In Carroll County, a 300-acre lake, filled with fish and surrounded by wildlife, is a living classroom, providing lessons more memorable than any gleaned from a microscope or textbook.
For the bio-communities science unit, teachers are taking their classes to Piney Run Lake near Eldersburg, an ideal setting for studying the delicate web of life, the interdependence of animals and the role humans play.
The "lake study," designed for fourth-grade pupils, has children combing the shores for tiny specimens and riding a pontoon boat to search for trout and beaver.
Class starts at Piney Run Park Nature Center with a food web game, with children adopting the identity of animals and plants. They weave gold-colored yarn -- the color of sunlight -- into an intricate food chain that starts with tiny plants and insects and ends with herons, otters and widemouth bass.
"We look like a giant spider web," said Samantha Kretschmer, who participated in the study Tuesday with her classmates from Winfield Elementary School.
"You are all connected by strands of sunlight," said Deanna Hofmann, a park naturalist who was leading the class.
The children giggled as classmates read descriptions of bugs that "can slurp fish like soup."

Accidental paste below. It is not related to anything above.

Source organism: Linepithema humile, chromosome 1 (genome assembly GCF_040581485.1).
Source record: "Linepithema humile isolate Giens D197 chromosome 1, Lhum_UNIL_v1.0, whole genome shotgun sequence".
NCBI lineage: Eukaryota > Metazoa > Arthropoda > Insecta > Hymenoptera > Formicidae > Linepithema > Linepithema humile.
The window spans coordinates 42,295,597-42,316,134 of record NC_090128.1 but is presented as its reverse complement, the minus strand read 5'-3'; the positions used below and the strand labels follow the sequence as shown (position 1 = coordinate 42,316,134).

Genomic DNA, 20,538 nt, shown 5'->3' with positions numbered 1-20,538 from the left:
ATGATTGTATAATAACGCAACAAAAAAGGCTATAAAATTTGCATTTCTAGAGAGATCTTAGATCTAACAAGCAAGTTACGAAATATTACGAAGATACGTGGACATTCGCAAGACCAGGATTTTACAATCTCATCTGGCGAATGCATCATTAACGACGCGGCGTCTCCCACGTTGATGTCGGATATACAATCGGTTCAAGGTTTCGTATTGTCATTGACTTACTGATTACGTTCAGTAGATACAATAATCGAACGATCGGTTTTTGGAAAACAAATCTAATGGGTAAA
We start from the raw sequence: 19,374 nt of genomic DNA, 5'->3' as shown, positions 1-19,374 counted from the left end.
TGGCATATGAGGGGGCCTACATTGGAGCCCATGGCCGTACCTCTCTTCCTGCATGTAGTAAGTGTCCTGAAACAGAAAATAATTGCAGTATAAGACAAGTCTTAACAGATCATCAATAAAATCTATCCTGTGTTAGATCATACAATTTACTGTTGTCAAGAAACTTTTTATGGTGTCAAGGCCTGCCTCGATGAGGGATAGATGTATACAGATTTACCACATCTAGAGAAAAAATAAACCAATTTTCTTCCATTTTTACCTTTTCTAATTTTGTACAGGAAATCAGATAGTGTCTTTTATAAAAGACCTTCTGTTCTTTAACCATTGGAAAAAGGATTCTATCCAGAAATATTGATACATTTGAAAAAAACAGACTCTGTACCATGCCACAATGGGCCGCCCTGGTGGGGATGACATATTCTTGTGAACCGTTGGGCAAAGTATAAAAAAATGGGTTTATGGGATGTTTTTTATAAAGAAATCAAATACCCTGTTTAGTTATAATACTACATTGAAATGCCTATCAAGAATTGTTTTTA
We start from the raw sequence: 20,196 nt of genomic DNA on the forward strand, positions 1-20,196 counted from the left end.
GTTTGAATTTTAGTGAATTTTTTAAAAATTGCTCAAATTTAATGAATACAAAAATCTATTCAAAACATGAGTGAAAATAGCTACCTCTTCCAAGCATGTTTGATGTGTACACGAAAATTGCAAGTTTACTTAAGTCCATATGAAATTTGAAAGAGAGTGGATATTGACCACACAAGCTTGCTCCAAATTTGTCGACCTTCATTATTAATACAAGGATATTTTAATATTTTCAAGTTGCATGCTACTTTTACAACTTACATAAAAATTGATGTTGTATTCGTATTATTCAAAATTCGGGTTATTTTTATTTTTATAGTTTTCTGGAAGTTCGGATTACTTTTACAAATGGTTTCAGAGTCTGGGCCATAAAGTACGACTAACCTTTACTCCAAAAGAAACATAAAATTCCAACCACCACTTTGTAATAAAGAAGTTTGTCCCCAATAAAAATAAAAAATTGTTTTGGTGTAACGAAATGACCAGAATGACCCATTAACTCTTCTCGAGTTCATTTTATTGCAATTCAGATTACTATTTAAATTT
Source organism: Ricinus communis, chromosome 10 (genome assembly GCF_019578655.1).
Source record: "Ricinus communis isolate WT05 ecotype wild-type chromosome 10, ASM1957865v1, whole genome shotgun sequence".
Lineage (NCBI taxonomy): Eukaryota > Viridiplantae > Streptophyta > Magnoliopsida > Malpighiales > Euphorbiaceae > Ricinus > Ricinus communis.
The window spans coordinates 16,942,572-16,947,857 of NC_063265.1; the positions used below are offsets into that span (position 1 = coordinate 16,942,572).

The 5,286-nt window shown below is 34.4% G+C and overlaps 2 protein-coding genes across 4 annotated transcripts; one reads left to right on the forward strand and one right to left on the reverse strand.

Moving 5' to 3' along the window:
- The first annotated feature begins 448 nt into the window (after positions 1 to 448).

But when Hofmann asked what would happen if too much lawn fertilizer fell into the lake, the game took a serious turn.
"Drop your string, if you are a bluegill or a bass," she said. "What is happening to our food?"
"It is dying," said the children.
"The idea is to show how different animals depend on each other and how people fit into the picture," said Hofmann, who leads about 60 such programs each year. "This is an experience they could not have in a classroom."
The class collected a water sample and took it back to school. They viewed it under the microscope yesterday. The samples showed good water quality and were filled with interesting specimens, said JoAnne Stevens, their teacher. "We can always get pond water, but it is not the same as actually being at the lake and seeing," Stevens said.